Please note: the CCG does not commission ear syringing in line with many other CCGs around the country. It is up to individual GP Practices to decide if they want to provide this service. There are some GP practices in the NHS North Yorkshire CCG area which do still provide the service and others who do not. Patients who require wax removal for specific ear conditions continue to have this performed in a hospital setting - and this will not change.
Patients who do suffer from a build up of wax, should regularly apply drops to prevent such a build up. However it is important that you speak to your Practice Nurse about taking this course of action as there are some circumstances where it may not be appropriate.
Eczema is a dry skin condition that can persist or seem to go away and then come back again. It affects about two out of ten children and two to ten out of every 100 adults in the UK. You can read more about eczema in this Self Care Forum fact sheet.
Excessive sweating is common and can affect the whole body or just certain areas. Sometimes it gets better with age but there are things you can do and treatments that can help. There’s more information about self-help and how a pharmacist could help on the NHS website. You should also visit the website for indicators of when you need to see your GP. You can also find out more at patient.info.
Conjunctivitis is an eye condition caused by infection or allergies. It usually gets better in a couple of weeks without treatment. There’s more information on the NHS website and at patient.info. If the redness is associated with severe pain in or around the ey, vomiting, visual disturbance (flashing lights, floaters), please seek urgent medical attention as this may indicate more serious problem.
A mild fever is not usually something that should give you unnecessary cause for concern and is often associated with a minor self limiting infection. However, if the fever is severe consider seeking urgent medical attention. If the fever is persistent then please see your GP as this may indicate a more serious problem. You can read more about fever in children in this Self Care Forum fact sheet.
Fungal nail infections are common. They're not serious but they can take a long time to treat. There’s information about self-help techniques on the NHS website, along with advice about when it’s appropriate to see a GP. You can also visit patient.info.
Haemorrhoids, also known as piles, are swellings containing enlarged blood vessels found inside or around the bottom (the rectum and anus). In many cases, haemorrhoids don't cause symptoms and some people don't even realise they have them. There’s more self-help advice on the NHS website, along with advice about when to seek medical advice. You can also visit patient.info for more.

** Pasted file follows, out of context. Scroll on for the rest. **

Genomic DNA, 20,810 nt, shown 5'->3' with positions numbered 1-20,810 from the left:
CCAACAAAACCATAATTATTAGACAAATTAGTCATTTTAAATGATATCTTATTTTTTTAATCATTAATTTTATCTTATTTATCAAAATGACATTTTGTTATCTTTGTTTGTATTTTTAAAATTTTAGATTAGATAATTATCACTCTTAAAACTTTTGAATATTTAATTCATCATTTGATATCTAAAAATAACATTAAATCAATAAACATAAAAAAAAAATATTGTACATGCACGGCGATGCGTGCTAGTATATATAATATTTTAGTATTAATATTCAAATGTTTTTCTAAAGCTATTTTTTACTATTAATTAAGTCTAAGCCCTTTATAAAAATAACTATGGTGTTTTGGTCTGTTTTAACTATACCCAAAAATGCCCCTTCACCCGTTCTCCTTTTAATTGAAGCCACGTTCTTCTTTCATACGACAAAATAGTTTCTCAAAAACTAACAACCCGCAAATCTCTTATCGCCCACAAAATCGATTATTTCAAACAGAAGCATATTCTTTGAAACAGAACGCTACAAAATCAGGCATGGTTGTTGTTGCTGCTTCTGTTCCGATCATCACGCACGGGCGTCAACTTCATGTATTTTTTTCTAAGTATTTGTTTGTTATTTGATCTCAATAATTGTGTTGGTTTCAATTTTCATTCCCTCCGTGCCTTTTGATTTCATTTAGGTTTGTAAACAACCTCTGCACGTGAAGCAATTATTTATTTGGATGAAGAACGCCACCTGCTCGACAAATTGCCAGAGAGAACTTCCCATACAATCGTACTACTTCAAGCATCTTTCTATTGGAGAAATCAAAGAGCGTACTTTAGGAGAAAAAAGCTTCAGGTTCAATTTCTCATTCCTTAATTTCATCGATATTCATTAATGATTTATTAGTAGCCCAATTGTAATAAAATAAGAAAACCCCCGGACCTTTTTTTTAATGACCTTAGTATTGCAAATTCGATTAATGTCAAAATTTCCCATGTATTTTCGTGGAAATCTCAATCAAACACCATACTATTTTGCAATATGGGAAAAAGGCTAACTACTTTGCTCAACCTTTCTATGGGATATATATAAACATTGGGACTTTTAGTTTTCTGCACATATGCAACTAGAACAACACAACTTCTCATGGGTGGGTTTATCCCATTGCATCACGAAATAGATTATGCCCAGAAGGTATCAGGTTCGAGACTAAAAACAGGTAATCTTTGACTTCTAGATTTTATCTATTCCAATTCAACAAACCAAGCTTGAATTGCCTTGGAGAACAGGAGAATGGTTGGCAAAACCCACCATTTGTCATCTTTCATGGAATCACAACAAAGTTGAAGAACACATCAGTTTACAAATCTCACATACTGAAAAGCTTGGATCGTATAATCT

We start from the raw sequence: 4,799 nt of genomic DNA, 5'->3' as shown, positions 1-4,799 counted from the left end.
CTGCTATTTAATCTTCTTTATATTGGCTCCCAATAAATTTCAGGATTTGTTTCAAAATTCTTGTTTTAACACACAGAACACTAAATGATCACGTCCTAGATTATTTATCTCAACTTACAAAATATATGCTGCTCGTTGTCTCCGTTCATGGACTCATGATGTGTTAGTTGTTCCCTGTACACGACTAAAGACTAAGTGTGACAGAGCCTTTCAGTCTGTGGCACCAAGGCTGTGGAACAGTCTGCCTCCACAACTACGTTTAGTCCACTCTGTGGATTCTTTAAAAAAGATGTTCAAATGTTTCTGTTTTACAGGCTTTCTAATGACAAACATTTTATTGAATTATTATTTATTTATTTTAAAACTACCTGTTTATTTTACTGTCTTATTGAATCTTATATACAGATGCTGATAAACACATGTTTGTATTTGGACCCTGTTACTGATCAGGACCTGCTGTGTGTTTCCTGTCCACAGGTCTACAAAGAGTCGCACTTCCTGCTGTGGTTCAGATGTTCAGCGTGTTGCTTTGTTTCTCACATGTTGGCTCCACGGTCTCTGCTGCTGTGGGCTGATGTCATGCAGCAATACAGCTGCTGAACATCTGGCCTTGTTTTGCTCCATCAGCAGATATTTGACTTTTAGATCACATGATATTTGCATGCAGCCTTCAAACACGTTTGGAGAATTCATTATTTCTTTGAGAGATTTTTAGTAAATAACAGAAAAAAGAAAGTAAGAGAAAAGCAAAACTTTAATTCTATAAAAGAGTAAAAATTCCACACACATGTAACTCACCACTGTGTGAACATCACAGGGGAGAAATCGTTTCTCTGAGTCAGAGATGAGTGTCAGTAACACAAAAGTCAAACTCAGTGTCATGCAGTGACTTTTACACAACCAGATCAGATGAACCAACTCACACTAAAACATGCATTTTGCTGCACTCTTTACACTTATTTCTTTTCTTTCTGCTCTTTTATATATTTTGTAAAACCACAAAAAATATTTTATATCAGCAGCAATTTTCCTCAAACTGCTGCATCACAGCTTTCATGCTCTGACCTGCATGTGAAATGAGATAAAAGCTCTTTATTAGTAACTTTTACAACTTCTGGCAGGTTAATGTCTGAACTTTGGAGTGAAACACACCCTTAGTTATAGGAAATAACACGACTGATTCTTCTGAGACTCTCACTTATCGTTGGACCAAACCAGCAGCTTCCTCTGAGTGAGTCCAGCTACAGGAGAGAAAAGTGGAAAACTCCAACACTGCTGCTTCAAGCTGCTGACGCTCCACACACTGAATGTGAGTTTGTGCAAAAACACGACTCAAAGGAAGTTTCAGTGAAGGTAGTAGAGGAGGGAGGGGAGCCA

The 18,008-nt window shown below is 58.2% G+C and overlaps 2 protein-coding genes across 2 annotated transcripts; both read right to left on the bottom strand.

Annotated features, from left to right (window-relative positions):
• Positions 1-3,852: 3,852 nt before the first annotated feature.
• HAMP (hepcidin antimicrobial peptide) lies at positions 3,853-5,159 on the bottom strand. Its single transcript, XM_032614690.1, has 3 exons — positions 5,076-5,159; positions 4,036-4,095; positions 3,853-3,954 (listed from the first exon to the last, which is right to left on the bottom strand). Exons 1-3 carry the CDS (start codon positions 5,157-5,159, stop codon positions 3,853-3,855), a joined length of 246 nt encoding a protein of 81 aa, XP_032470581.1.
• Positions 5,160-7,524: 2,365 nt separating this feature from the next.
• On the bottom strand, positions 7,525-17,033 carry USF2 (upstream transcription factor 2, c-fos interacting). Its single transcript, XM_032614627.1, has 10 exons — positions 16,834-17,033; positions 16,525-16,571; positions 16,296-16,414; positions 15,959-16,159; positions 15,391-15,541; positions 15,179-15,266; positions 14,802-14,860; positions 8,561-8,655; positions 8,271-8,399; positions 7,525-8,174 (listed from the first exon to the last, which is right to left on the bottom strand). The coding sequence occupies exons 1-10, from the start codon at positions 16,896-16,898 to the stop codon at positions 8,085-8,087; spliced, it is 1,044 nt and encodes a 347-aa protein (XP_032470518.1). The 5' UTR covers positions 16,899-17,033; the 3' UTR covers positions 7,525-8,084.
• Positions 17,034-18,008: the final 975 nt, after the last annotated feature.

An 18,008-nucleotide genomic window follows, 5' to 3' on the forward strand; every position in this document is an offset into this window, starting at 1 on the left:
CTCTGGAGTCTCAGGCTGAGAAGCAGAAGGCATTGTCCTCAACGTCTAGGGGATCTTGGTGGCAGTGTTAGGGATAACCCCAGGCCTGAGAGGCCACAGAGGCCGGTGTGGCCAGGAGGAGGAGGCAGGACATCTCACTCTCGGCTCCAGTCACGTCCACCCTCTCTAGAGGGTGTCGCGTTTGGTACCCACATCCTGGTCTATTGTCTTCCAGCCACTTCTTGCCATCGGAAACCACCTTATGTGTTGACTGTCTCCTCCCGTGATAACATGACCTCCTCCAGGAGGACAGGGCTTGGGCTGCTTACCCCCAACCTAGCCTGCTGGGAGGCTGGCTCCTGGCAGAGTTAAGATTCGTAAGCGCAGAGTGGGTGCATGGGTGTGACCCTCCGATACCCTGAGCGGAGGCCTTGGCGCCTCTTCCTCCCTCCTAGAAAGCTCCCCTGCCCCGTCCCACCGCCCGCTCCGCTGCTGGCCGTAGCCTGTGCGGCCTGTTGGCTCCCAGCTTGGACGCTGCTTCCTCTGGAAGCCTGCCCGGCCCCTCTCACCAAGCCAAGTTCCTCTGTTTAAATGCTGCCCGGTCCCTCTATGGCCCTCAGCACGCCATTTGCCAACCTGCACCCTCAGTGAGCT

Hay fever is usually worse between late March and September, especially when it's warm, humid and windy. This is when the pollen count is at its highest. Find out how a pharmacist can help treat hay fever and allergies on the NHS website.
Head lice and nits are very common in young children. They don't have anything to do with dirty hair and are usually picked up from head-to-head contact. You can treat lice without seeing a GP – find out more on the NHS website. The CCG has issued a letter to prescribers, here.
Useful information about headaches and migraine is available in this Self Care Forum fact sheet.
There’s more information about herbal remedies on the NHS website. You can find out more about complementary and alternative medicine, here.
Most people have indigestion at some point. Usually, it's not a sign of anything more serious and you can treat it yourself. There’s more information on the NHS website. You can also find out more at patient.info and you may find this Self Care Forum fact sheet useful.
Colic is a common cause of infant distress. If your baby is crying more than normal and you are unsure, or are concerned in any way, you should speak to your midwife, health visitor or GP. There’s more information on the NHS website. And there are some tips for parents at patient.info.
Cuts and bruises are a natural consequence of minor injuries. For help to treat cuts and bruises, speak to a pharmacist in the first instance.
We will all likely suffer a sprain at some point in our lives. For help to manage sprains or sports injuries, speak to a pharmacist in the first instance.
See also: Self Care Forum fact sheet.